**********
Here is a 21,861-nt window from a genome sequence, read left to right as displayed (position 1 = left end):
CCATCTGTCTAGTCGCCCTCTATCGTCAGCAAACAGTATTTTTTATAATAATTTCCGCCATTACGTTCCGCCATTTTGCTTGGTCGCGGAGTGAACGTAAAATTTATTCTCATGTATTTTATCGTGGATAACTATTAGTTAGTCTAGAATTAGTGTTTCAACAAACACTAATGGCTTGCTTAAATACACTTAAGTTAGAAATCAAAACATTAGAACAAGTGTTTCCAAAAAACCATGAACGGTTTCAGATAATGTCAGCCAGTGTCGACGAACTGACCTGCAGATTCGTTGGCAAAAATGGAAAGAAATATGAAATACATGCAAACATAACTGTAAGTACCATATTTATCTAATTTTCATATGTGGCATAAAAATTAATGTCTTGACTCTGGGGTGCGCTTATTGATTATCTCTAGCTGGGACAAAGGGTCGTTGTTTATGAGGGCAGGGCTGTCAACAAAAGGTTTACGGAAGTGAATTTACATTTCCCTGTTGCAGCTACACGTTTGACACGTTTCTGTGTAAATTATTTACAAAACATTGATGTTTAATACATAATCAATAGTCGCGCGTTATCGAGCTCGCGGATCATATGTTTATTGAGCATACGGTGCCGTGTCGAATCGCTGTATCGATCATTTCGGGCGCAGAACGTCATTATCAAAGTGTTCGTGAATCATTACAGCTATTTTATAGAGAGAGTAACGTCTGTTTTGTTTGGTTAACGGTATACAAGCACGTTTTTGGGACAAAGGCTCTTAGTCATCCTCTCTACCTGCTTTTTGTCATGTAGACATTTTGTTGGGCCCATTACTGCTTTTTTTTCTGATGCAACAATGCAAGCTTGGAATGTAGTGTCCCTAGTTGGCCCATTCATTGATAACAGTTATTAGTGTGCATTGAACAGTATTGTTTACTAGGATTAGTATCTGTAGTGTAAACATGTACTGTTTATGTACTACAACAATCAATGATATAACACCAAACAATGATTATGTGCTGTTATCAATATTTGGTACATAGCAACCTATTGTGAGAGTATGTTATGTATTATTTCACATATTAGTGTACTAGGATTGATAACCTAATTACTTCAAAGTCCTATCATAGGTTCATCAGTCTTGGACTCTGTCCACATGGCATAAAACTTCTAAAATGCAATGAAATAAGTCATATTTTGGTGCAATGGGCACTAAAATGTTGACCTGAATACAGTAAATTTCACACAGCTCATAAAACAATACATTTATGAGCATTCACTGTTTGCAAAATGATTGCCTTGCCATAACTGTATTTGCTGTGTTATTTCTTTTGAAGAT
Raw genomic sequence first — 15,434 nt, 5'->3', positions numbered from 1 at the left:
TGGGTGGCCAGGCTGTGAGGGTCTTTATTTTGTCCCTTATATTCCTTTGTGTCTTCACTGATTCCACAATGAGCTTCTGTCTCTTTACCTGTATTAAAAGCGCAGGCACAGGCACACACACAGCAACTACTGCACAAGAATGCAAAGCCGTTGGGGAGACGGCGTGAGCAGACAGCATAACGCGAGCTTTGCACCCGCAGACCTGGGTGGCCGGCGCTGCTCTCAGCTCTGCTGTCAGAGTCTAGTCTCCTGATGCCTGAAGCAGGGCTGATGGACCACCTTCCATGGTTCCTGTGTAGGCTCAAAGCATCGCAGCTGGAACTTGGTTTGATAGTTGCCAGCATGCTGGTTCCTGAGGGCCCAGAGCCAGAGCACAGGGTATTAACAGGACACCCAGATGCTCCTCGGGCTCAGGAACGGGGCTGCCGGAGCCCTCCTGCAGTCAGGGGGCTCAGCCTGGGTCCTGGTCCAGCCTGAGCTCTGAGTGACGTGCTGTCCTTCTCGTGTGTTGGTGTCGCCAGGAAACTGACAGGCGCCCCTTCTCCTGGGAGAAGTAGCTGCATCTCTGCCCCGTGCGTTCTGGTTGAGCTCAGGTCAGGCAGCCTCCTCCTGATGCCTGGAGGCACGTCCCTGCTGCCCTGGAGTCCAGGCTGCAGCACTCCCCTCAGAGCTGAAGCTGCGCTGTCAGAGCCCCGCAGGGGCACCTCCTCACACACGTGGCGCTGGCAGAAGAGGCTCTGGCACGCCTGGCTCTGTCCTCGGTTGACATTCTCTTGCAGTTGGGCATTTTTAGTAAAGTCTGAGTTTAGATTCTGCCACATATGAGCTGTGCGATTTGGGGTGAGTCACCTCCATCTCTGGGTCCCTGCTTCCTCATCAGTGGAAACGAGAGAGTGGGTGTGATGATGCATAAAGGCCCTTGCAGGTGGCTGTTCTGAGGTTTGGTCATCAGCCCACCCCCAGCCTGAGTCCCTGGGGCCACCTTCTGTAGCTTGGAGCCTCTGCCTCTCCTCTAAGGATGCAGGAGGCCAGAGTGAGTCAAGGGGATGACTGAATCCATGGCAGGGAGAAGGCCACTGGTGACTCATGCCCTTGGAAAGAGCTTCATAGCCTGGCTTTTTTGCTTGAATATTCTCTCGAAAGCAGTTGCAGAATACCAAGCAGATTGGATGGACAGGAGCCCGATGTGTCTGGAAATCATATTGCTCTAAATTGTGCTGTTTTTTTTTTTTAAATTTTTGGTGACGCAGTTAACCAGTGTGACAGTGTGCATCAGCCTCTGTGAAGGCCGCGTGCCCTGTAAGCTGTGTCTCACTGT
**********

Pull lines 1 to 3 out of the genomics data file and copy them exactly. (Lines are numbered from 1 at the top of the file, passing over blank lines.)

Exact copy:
Here is a 21,861-nt window from a genome sequence, read left to right as displayed (position 1 = left end):
CCATCTGTCTAGTCGCCCTCTATCGTCAGCAAACAGTATTTTTTATAATAATTTCCGCCATTACGTTCCGCCATTTTGCTTGGTCGCGGAGTGAACGTAAAATTTATTCTCATGTATTTTATCGTGGATAACTATTAGTTAGTCTAGAATTAGTGTTTCAACAAACACTAATGGCTTGCTTAAATACACTTAAGTTAGAAATCAAAACATTAGAACAAGTGTTTCCAAAAAACCATGAACGGTTTCAGATAATGTCAGCCAGTGTCGACGAACTGACCTGCAGATTCGTTGGCAAAAATGGAAAGAAATATGAAATACATGCAAACATAACTGTAAGTACCATATTTATCTAATTTTCATATGTGGCATAAAAATTAATGTCTTGACTCTGGGGTGCGCTTATTGATTATCTCTAGCTGGGACAAAGGGTCGTTGTTTATGAGGGCAGGGCTGTCAACAAAAGGTTTACGGAAGTGAATTTACATTTCCCTGTTGCAGCTACACGTTTGACACGTTTCTGTGTAAATTATTTACAAAACATTGATGTTTAATACATAATCAATAGTCGCGCGTTATCGAGCTCGCGGATCATATGTTTATTGAGCATACGGTGCCGTGTCGAATCGCTGTATCGATCATTTCGGGCGCAGAACGTCATTATCAAAGTGTTCGTGAATCATTACAGCTATTTTATAGAGAGAGTAACGTCTGTTTTGTTTGGTTAACGGTATACAAGCACGTTTTTGGGACAAAGGCTCTTAGTCATCCTCTCTACCTGCTTTTTGTCATGTAGACATTTTGTTGGGCCCATTACTGCTTTTTTTTCTGATGCAACAATGCAAGCTTGGAATGTAGTGTCCCTAGTTGGCCCATTCATTGATAACAGTTATTAGTGTGCATTGAACAGTATTGTTTACTAGGATTAGTATCTGTAGTGTAAACATGTACTGTTTATGTACTACAACAATCAATGATATAACACCAAACAATGATTATGTGCTGTTATCAATATTTGGTACATAGCAACCTATTGTGAGAGTATGTTATGTATTATTTCACATATTAGTGTACTAGGATTGATAACCTAATTACTTCAAAGTCCTATCATAGGTTCATCAGTCTTGGACTCTGTCCACATGGCATAAAACTTCTAAAATGCAATGAAATAAGTCATATTTTGGTGCAATGGGCACTAAAATGTTGACCTGAATACAGTAAATTTCACACAGCTCATAAAACAATACATTTATGAGCATTCACTGTTTGCAAAATGATTGCCTTGCCATAACTGTATTTGCTGTGTTATTTCTTTTGAAGAT
Raw genomic sequence first — 15,434 nt, 5'->3', positions numbered from 1 at the left: